It's endearing that there are so many great fathers to young girls on this blog. I don't think most men realize just how important daddies are to little girls and how they shape our view of men growing up. The men on the blog appear to be good guys overall, but make sure your daughters see you as a good man period, not just a good "daddy." We watch your interactions with women and how you treat them and our mothers, and that plays a big role in how we choose men to date and marry. Make sure to treat ALL women with respect, not just your lil girls.


Jay said...

I've enjoyed the series this week, and today's poem was no exception. I was short, sweet and summed up beautifully his thoughts as a father, and all he had to go through to be a true father.

Everyone's experiences this week spoke to me, and I'm not yet a father - but the sentiments expressed make me look forward to it even more. I know it'll be challenging, but I feel it'll be the most rewarding thing I may do as well, God willing.

Harper said...

I'm new to this blog, and just finished up reading up on all the fathers day blogs written this week. This was great! I am a newly single father of 2 girls (widowed) and I was searching the web for advice, articles, discussions on single fatherhood.

This blog, as well as yesterday's, helped me to know I'm not alone. I'm not ashamed to admit that I joined a support group for single fathers, particularly as a father of young daughters. I relied on their mother to navigate all the "tricky parts" of raising girls - and now she's gone and I'm afraid. But I have to do it.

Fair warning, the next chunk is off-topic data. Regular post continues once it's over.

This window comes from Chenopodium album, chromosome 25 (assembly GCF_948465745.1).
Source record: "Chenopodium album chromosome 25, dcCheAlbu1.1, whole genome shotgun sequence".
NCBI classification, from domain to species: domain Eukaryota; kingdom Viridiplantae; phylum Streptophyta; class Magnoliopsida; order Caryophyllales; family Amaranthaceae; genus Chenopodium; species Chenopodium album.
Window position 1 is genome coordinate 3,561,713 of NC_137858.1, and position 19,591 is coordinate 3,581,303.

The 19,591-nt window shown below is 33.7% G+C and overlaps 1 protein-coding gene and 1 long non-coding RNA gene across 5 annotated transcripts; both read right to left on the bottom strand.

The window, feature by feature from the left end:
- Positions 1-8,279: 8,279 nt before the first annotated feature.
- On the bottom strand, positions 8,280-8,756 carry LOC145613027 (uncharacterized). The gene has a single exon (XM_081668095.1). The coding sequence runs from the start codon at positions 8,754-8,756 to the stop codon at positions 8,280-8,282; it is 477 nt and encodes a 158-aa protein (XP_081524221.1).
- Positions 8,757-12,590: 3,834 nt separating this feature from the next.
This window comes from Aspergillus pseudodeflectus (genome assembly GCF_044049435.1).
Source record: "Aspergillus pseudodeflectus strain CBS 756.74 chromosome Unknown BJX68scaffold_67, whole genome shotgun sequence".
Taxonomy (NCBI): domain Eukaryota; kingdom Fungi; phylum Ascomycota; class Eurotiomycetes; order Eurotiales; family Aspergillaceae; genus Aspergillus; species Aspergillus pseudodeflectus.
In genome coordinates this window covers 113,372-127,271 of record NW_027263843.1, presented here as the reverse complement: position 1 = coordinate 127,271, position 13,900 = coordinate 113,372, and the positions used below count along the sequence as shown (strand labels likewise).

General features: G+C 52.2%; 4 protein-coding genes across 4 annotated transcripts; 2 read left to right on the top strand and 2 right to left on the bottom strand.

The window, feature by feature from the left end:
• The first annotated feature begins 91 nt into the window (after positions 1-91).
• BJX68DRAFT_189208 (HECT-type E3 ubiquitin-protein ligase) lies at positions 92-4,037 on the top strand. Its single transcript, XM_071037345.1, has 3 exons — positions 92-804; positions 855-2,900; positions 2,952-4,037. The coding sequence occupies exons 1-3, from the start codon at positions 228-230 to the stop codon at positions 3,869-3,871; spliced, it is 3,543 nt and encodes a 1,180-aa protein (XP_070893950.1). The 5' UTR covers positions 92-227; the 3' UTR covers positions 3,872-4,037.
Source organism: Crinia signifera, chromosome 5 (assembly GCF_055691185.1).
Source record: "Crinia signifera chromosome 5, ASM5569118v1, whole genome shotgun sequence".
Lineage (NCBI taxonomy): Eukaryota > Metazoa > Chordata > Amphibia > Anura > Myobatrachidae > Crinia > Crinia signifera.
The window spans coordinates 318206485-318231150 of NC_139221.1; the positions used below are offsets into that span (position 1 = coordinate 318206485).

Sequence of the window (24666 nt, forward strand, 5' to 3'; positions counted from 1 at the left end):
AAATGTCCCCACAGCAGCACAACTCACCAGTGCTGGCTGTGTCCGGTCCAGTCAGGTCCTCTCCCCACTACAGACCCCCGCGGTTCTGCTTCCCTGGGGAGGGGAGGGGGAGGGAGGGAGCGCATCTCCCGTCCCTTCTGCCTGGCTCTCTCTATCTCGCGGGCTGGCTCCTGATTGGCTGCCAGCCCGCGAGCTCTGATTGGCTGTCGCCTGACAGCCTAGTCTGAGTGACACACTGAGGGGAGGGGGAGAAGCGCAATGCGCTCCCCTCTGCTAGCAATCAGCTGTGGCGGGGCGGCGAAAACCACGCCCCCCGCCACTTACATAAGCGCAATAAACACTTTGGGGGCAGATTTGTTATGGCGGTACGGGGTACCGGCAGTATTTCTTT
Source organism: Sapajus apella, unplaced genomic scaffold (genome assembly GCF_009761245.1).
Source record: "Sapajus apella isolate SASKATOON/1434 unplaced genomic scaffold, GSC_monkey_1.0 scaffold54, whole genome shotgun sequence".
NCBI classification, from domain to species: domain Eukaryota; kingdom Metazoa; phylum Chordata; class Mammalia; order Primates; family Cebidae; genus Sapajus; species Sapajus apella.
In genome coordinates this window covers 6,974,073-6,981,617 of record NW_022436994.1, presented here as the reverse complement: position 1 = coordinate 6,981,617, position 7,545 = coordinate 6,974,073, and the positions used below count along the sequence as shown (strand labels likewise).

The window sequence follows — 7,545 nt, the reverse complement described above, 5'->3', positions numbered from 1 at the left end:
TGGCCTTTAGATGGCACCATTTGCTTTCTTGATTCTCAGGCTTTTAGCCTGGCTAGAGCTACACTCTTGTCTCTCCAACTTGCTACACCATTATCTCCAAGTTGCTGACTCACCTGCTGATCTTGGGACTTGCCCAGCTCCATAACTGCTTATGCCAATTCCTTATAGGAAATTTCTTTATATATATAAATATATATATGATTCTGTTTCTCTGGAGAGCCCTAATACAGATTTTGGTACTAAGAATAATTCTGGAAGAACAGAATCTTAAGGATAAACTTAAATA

What I have learned mostly from my support group, if I may share, is that I need to find a support group for them too, a group of strong women mentors to help me. I can't do it alone, and that's okay. Most men want to be super heroes and do it all ourselves. We want to shelter and be over protective of our daughters and solve all their problems for them.

But what I have discovered is sometimes girls just want you to listen to them. Something I relied on their mother to do. Men solves problems, mothers listen. Now I have to learn to listen more, and HELP them solve problems, not solve them for them. I have to learn to give them some space to make their own mistakes, lead by example, and be there for them when they fall. I have to go to their games, their recitals, SHOPPING with them, and meet their friends. I have to make sure I ask for help when I need it (like with hair care, I get it Patrick!) and any other "woman" things that I just simply don't know about. It's okay to not know and ask for help - which is humbling to me.

I just try to be as involved as possible, try not to be too overbearing, and I try my best to communicate. Men and women communicate differently, so I have to adjust my "man ways" and be more patient and understanding. I believe I'm doing well so far, but it'll keep getting harder as they are on the brink of being teenagers. God help me, but I'm drawing strength from other men like yourself - so thank you for this post and every post this week. It has inspired me more than you know.

Ms. Penn said...


I'm so sorry for your loss, and I applaud you on joining a support group in order to be a better father to your daughters. That takes courage, and I was touched by your response. God bless you and your girls - you already are a great role model to them and I wish you all nothing but blessings.

Jay said...

@ Harper,

I echo what Ms. Penn said. I can't even imagine your situation and my heart and prayers go out to you. It DOES take courage to not only admit that you're afraid and need help, but to actually seek it and get it. You have my respect, and good luck with raising your girls.

Stef said...


So sorry for your loss, prayers go out to you and your family - especially your girls. I'm sure losing their mother was devastating, so thank God for you and your commitment to being the father they need. It takes a strong man to admit he needs help and that he can't do it all. It sounds to me like the support group was exactly what you needed to help you be an even BETTER dad. You are an inspiration to all dads out there. Happy Father's Day to all!